As if to underscore its suitability for popping to the shops, Nissan chose a sprawling shopping mall in Milton Keynes to launch its Leaf electric car in the UK. As a result I can attest that Nissan’s baby is eerily quiet while making 4mph progress on a polished tile floor.
Fortunately the Leaf can just about fit through a shopping centre’s double doors, so I was able to attempt slightly higher speeds on more challenging surfaces.
This is the fourth iteration of Nissan’s EV I’ve tested: starting with a Cube-based mule, then a Tiida-based mule, a left-hand-drive Leaf prototype and now the finished Leaf in UK spec. Unsurprisingly, the retail version presents relatively few surprises: like its three progenitors it’s ultra smooth, very quick off the line, extraordinarily quiet and effortless to drive.
A lack of novelty did help me to focus on some of the details I might otherwise have missed. I am still smitten with the Leaf, but I’m no longer blind to its faults.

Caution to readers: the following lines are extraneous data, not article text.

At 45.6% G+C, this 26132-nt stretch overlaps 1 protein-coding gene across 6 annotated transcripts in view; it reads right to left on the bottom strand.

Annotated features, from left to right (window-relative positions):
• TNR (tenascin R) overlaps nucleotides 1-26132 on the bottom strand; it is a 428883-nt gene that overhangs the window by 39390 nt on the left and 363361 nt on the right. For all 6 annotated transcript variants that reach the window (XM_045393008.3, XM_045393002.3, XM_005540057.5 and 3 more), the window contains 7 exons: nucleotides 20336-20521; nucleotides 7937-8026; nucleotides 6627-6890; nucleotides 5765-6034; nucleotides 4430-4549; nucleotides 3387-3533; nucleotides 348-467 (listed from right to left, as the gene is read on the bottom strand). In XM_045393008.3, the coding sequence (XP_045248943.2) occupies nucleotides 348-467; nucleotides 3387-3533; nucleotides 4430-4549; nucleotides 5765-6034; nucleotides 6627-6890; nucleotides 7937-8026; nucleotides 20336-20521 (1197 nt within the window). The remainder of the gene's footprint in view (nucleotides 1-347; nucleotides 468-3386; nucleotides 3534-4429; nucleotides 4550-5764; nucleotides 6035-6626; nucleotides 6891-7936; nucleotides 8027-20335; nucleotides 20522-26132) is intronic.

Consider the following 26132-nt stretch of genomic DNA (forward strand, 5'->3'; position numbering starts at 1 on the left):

The steering is a lot lighter than I’d like, for example, and seems to get lighter still beyond a quarter turn of lock. I’d also like my fingers to feel some neatly stitched leather, rather than squishy plastic. There’s currently no option to upgrade the steering wheel’s trim, nor to swap the pale grey velour upholstery for something more practical.
Out on the road I can’t help noticing that there’s not much room for my left foot down in the right-hand-drive footwell.
And while the ride is mostly soft and comfortable, things can get a little bouncy over big undulations. On rough, rutted corners the Leaf can squirm and shimmy a bit too.
Those few quibbles aside, the Leaf remains a hugely impressive piece of engineering and a very pleasant way of getting from A to B.
The long list of good points starts with the much talked-about torque of electric motors, where maximum grunt is on tap from zero rpm. Floor the throttle from a standstill and you’ll unleash a firehose of acceleration.
The Leaf is so eager to gain speed it can leave the driver behind – launch onto a roundabout with full force and you may struggle to twirl the wheel quickly enough to stay in lane.